Why web performance matters
27 January, 2018: 830 words, 3-minute read
No one intended for it to happen but the web has become a bloated mess. As of January 2018, the average web page exceeds 3.5MB (source: httparchive.org). To put that into context, it’s equivalent to the life-time works of William Shakespeare or two and a half floppy disks from the 1990s (Id’s Doom was distributed on a single disk).
Despite this, web performance is more important than ever:
slow sites will fall in search results Google, January 2018
- More than half of users surf the web on mobile devices (source StatCounter). Not everyone has the latest smartphone and the average time for a page to load is 22 seconds.
- Bandwidth remains limited and expensive. Accessing a single page costs the average UK mobile user £0.10. In Vanuatu, it’s 2% of daily income. (Source: whatdoesmysitecost.com).
- Google has announced page speed will become a ranking factor; slow sites will fall in search results.
I love online technologies and work on the web every day but, like many, I often find it a frustratingly slow and cumbersome user experience.
It’s probably not your server
you have no control over the user’s computing or bandwidth capabilities
It’s tempting to blame slow pages on the server hardware, operating system, development language, or network capacity. Those factors have an influence but the best road in the world will not make an Austin Allegro (an awful 1970’s UK car) drive like a Ferrari.
A slow site will remain slow because you have no control over the user’s computing or bandwidth capabilities. Adding more server RAM or tweaking settings has a limited effect.
How do web pages become bloated?
We all accumulate stuff. It’s easy to obtain more desirable objects but throwing items away is considerably more difficult. Are you sure you’ll never need it?
One of the biggest web bloat culprits is WordPress. WordPress is a fabulous Content Management System which powers one third of the web. It’s performance can be good, but the way it’s used is rarely efficient…
- The majority of businesses grab an attractive template. These are crammed full of features to appeal to the widest possible audience, yet sites use a small fraction of those facilities. Unnecessary code can remain in the page download.
- The owner then adds further (mostly free) plug-ins. It’s a simple one-click installation process but little attention is paid to the increasing performance cost.
Other websites and applications can evolve over many years by an ever-changing team of developers. It might be based on a framework which, in itself, can contain unused features. Further code is then added as more features are required. Eventually, those features are removed, hidden or modified but it’s difficult to know when a chunk of code becomes obsolete. It could affect just one page in a huge site. Or perhaps removal could have unforeseen consequences on other, seemingly unrelated parts of the application.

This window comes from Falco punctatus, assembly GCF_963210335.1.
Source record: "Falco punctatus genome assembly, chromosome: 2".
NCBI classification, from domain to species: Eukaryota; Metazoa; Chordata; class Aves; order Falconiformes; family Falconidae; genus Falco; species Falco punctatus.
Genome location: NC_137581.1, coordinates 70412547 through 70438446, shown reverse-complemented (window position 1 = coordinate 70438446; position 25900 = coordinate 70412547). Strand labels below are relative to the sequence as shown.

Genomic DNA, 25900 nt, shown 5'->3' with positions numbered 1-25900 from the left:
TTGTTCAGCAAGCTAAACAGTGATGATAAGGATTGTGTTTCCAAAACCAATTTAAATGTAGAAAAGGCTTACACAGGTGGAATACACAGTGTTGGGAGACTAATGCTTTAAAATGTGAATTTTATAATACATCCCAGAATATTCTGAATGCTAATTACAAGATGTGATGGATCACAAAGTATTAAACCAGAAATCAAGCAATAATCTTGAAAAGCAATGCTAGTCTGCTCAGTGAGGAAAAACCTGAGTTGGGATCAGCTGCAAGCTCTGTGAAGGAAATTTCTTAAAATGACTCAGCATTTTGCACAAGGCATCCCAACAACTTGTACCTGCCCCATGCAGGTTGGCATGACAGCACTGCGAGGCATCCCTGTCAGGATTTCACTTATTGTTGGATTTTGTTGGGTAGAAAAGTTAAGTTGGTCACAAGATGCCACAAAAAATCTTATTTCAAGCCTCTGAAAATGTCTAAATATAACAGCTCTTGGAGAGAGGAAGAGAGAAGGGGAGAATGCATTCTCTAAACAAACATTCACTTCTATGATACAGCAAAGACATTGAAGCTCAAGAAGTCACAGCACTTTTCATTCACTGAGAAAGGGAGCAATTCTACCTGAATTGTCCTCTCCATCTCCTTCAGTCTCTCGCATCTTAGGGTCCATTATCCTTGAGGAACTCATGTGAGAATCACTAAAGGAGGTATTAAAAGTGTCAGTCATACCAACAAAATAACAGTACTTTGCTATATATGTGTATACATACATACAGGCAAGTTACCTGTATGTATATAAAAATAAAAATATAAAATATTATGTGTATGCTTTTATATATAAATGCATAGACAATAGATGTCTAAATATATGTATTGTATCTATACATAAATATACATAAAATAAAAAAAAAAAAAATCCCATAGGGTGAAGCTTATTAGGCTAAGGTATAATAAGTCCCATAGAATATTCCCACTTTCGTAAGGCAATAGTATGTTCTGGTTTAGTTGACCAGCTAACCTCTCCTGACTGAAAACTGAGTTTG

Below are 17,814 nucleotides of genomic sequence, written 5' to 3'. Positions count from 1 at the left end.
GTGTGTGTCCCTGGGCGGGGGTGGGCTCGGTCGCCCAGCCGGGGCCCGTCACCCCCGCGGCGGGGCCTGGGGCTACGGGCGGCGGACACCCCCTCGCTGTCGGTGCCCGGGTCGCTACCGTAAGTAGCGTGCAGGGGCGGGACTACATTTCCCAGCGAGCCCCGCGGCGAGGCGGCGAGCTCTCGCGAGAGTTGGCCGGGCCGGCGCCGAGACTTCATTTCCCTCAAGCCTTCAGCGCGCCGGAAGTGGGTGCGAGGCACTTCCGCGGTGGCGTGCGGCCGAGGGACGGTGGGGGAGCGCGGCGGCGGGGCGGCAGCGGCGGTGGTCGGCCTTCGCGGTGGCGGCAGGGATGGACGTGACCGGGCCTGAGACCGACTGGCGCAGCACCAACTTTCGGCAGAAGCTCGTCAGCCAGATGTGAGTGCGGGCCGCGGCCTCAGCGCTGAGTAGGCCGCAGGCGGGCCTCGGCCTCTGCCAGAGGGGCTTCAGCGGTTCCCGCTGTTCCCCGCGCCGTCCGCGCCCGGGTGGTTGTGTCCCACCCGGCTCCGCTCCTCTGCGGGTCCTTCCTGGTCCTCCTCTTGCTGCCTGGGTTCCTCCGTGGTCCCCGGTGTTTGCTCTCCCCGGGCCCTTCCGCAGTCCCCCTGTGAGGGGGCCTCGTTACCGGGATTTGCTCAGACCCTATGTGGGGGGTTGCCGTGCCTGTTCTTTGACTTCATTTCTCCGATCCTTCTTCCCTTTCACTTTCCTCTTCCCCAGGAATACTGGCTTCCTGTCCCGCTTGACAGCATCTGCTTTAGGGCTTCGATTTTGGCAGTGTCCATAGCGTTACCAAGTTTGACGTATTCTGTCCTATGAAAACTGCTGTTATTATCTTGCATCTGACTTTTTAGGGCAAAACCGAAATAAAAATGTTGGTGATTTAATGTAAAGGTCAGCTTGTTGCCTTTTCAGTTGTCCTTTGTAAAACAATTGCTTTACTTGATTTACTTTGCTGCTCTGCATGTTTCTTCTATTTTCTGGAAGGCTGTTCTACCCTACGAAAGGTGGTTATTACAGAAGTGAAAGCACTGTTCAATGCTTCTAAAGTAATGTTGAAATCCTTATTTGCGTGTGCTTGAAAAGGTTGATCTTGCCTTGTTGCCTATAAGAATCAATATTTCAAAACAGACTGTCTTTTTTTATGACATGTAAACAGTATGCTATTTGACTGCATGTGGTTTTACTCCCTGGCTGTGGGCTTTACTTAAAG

There are tools to help code deletion but there’s an easier option: keep everything. Page weight can spiral out of control.
AMP is not the answer
AMP weight still exceeds an equivalent well-optimised HTML5 page
Several companies have provided web performance solutions:
These systems require you to convert your existing content into a different ‘site’ on a new URL. You’re recreating everything again using technologies and techniques dictated by those companies. No matter how ‘open’ they claim to be, AMP and IA are closed alternatives to the open web. You are obligated to adhere with those organisation’s whims and, even then, AMP/IA weight still exceeds an equivalent well-optimised HTML5 page.
Performance is not a quick fix
perfection is achieved, not when there is nothing more to add, but when there is nothing left to take away Antoine de Saint-Exupery, novelist
Unfortunately, there are no shortcuts. Like Search Engine Optimisation, performance is not a secret magical sauce sprinkled on a site to make it operate faster. There are some quick wins such as enabling compression, optimising images, switching to HTTP/2 and using a CDN. However, dozens of (costly) changes may be required before performance improvements become noticeable.
Ideally, performance should be considered from the start. Developers used to do this in the early days of the web because dial-up connection speeds were woeful. Pages were considered excessive - or even unusable - if they exceeded 100Kb. Those days are over but the performance skills should never have been forgotten.
Google will punish businesses with slow sites and applications
Developers and site owners could consider a performance budget, e.g. the total weight of any page will not exceed 500Kb. It becomes necessary to remove items or optimise further as you move toward that limit. Strive for simplicity; record user choices and perhaps remove a feature for every new one you add.
Google will punish businesses with slow sites and applications. Make sure yours isn’t one of them - contact us today.